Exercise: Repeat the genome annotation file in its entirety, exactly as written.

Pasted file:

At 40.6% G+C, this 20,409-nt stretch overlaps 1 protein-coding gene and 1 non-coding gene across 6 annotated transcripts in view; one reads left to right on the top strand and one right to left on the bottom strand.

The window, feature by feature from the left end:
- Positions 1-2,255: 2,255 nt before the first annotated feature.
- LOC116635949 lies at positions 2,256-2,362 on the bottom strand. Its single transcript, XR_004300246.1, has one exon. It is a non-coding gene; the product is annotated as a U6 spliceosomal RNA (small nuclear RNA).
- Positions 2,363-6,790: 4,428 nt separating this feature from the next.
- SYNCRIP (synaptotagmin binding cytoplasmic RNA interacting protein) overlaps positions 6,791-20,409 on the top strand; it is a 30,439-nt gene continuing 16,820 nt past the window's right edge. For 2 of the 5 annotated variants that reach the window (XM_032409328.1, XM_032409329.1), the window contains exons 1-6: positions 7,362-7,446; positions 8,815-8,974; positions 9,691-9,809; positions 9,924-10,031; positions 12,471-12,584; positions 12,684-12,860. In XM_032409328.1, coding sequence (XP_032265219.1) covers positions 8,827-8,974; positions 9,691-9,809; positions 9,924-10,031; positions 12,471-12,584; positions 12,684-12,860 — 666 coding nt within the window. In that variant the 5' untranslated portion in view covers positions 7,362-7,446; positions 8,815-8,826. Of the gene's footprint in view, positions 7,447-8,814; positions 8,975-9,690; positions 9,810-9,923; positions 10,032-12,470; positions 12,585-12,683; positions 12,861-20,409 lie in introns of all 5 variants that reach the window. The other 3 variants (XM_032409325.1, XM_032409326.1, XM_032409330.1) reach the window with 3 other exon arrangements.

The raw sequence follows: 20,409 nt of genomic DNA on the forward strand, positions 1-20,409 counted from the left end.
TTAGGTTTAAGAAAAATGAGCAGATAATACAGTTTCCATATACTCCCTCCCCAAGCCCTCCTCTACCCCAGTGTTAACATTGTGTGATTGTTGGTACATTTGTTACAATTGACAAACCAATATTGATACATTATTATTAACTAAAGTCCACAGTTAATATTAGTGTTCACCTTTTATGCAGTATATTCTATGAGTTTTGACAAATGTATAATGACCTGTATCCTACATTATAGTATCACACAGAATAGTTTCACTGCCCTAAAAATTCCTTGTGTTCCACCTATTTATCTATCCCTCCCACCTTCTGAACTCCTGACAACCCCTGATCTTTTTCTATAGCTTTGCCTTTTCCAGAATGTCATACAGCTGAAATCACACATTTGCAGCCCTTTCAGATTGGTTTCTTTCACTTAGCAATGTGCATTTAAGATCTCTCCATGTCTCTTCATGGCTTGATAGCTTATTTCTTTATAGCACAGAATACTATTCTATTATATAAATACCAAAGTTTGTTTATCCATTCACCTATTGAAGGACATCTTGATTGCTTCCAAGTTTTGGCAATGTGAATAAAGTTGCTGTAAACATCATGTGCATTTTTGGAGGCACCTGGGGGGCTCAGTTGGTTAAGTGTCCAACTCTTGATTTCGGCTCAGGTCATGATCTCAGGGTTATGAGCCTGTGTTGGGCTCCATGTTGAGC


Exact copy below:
At 40.6% G+C, this 20,409-nt stretch overlaps 1 protein-coding gene and 1 non-coding gene across 6 annotated transcripts in view; one reads left to right on the top strand and one right to left on the bottom strand.

The window, feature by feature from the left end:
- Positions 1-2,255: 2,255 nt before the first annotated feature.
- LOC116635949 lies at positions 2,256-2,362 on the bottom strand. Its single transcript, XR_004300246.1, has one exon. It is a non-coding gene; the product is annotated as a U6 spliceosomal RNA (small nuclear RNA).
- Positions 2,363-6,790: 4,428 nt separating this feature from the next.
- SYNCRIP (synaptotagmin binding cytoplasmic RNA interacting protein) overlaps positions 6,791-20,409 on the top strand; it is a 30,439-nt gene continuing 16,820 nt past the window's right edge. For 2 of the 5 annotated variants that reach the window (XM_032409328.1, XM_032409329.1), the window contains exons 1-6: positions 7,362-7,446; positions 8,815-8,974; positions 9,691-9,809; positions 9,924-10,031; positions 12,471-12,584; positions 12,684-12,860. In XM_032409328.1, coding sequence (XP_032265219.1) covers positions 8,827-8,974; positions 9,691-9,809; positions 9,924-10,031; positions 12,471-12,584; positions 12,684-12,860 — 666 coding nt within the window. In that variant the 5' untranslated portion in view covers positions 7,362-7,446; positions 8,815-8,826. Of the gene's footprint in view, positions 7,447-8,814; positions 8,975-9,690; positions 9,810-9,923; positions 10,032-12,470; positions 12,585-12,683; positions 12,861-20,409 lie in introns of all 5 variants that reach the window. The other 3 variants (XM_032409325.1, XM_032409326.1, XM_032409330.1) reach the window with 3 other exon arrangements.

The raw sequence follows: 20,409 nt of genomic DNA on the forward strand, positions 1-20,409 counted from the left end.
TTAGGTTTAAGAAAAATGAGCAGATAATACAGTTTCCATATACTCCCTCCCCAAGCCCTCCTCTACCCCAGTGTTAACATTGTGTGATTGTTGGTACATTTGTTACAATTGACAAACCAATATTGATACATTATTATTAACTAAAGTCCACAGTTAATATTAGTGTTCACCTTTTATGCAGTATATTCTATGAGTTTTGACAAATGTATAATGACCTGTATCCTACATTATAGTATCACACAGAATAGTTTCACTGCCCTAAAAATTCCTTGTGTTCCACCTATTTATCTATCCCTCCCACCTTCTGAACTCCTGACAACCCCTGATCTTTTTCTATAGCTTTGCCTTTTCCAGAATGTCATACAGCTGAAATCACACATTTGCAGCCCTTTCAGATTGGTTTCTTTCACTTAGCAATGTGCATTTAAGATCTCTCCATGTCTCTTCATGGCTTGATAGCTTATTTCTTTATAGCACAGAATACTATTCTATTATATAAATACCAAAGTTTGTTTATCCATTCACCTATTGAAGGACATCTTGATTGCTTCCAAGTTTTGGCAATGTGAATAAAGTTGCTGTAAACATCATGTGCATTTTTGGAGGCACCTGGGGGGCTCAGTTGGTTAAGTGTCCAACTCTTGATTTCGGCTCAGGTCATGATCTCAGGGTTATGAGCCTGTGTTGGGCTCCATGTTGAGC